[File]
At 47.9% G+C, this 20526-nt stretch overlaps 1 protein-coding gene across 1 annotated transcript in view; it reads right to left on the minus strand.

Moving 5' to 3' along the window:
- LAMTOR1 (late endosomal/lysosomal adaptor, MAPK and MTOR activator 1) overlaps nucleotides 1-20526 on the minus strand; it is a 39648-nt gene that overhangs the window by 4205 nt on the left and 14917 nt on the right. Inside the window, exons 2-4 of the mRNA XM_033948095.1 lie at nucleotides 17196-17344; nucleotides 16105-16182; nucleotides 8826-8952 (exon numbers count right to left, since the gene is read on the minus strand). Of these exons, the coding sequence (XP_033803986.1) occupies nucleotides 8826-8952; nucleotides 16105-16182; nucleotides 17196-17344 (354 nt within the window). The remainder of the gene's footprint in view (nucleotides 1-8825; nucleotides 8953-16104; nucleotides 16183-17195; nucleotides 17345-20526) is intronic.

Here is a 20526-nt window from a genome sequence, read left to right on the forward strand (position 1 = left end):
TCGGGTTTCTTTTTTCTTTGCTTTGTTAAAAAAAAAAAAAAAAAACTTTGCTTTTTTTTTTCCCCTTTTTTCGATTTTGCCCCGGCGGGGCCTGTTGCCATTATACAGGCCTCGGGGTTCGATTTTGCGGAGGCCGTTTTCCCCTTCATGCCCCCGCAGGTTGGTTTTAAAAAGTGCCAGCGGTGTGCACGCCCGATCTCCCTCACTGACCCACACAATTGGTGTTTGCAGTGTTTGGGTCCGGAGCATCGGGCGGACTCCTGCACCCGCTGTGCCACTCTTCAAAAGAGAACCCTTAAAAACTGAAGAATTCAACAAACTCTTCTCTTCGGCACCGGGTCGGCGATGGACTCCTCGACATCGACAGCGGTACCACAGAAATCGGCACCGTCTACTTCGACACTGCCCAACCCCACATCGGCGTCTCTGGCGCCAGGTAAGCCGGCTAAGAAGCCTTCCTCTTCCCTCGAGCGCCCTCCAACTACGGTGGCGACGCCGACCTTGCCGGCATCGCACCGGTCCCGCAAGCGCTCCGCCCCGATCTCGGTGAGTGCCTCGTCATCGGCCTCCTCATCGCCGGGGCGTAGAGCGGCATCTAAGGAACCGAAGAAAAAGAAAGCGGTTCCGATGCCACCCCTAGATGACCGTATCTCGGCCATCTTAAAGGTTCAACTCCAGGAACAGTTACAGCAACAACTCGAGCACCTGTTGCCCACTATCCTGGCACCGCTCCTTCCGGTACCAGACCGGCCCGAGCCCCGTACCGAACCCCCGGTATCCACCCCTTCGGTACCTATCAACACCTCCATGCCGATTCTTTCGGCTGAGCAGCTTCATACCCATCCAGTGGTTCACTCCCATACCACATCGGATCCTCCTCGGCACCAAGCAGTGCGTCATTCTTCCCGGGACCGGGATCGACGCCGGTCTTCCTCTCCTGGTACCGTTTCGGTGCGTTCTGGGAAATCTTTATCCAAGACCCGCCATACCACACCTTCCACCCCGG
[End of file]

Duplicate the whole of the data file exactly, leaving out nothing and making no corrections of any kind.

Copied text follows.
At 47.9% G+C, this 20526-nt stretch overlaps 1 protein-coding gene across 1 annotated transcript in view; it reads right to left on the minus strand.

Moving 5' to 3' along the window:
- LAMTOR1 (late endosomal/lysosomal adaptor, MAPK and MTOR activator 1) overlaps nucleotides 1-20526 on the minus strand; it is a 39648-nt gene that overhangs the window by 4205 nt on the left and 14917 nt on the right. Inside the window, exons 2-4 of the mRNA XM_033948095.1 lie at nucleotides 17196-17344; nucleotides 16105-16182; nucleotides 8826-8952 (exon numbers count right to left, since the gene is read on the minus strand). Of these exons, the coding sequence (XP_033803986.1) occupies nucleotides 8826-8952; nucleotides 16105-16182; nucleotides 17196-17344 (354 nt within the window). The remainder of the gene's footprint in view (nucleotides 1-8825; nucleotides 8953-16104; nucleotides 16183-17195; nucleotides 17345-20526) is intronic.

Here is a 20526-nt window from a genome sequence, read left to right on the forward strand (position 1 = left end):
TCGGGTTTCTTTTTTCTTTGCTTTGTTAAAAAAAAAAAAAAAAAACTTTGCTTTTTTTTTTCCCCTTTTTTCGATTTTGCCCCGGCGGGGCCTGTTGCCATTATACAGGCCTCGGGGTTCGATTTTGCGGAGGCCGTTTTCCCCTTCATGCCCCCGCAGGTTGGTTTTAAAAAGTGCCAGCGGTGTGCACGCCCGATCTCCCTCACTGACCCACACAATTGGTGTTTGCAGTGTTTGGGTCCGGAGCATCGGGCGGACTCCTGCACCCGCTGTGCCACTCTTCAAAAGAGAACCCTTAAAAACTGAAGAATTCAACAAACTCTTCTCTTCGGCACCGGGTCGGCGATGGACTCCTCGACATCGACAGCGGTACCACAGAAATCGGCACCGTCTACTTCGACACTGCCCAACCCCACATCGGCGTCTCTGGCGCCAGGTAAGCCGGCTAAGAAGCCTTCCTCTTCCCTCGAGCGCCCTCCAACTACGGTGGCGACGCCGACCTTGCCGGCATCGCACCGGTCCCGCAAGCGCTCCGCCCCGATCTCGGTGAGTGCCTCGTCATCGGCCTCCTCATCGCCGGGGCGTAGAGCGGCATCTAAGGAACCGAAGAAAAAGAAAGCGGTTCCGATGCCACCCCTAGATGACCGTATCTCGGCCATCTTAAAGGTTCAACTCCAGGAACAGTTACAGCAACAACTCGAGCACCTGTTGCCCACTATCCTGGCACCGCTCCTTCCGGTACCAGACCGGCCCGAGCCCCGTACCGAACCCCCGGTATCCACCCCTTCGGTACCTATCAACACCTCCATGCCGATTCTTTCGGCTGAGCAGCTTCATACCCATCCAGTGGTTCACTCCCATACCACATCGGATCCTCCTCGGCACCAAGCAGTGCGTCATTCTTCCCGGGACCGGGATCGACGCCGGTCTTCCTCTCCTGGTACCGTTTCGGTGCGTTCTGGGAAATCTTTATCCAAGACCCGCCATACCACACCTTCCACCCCGG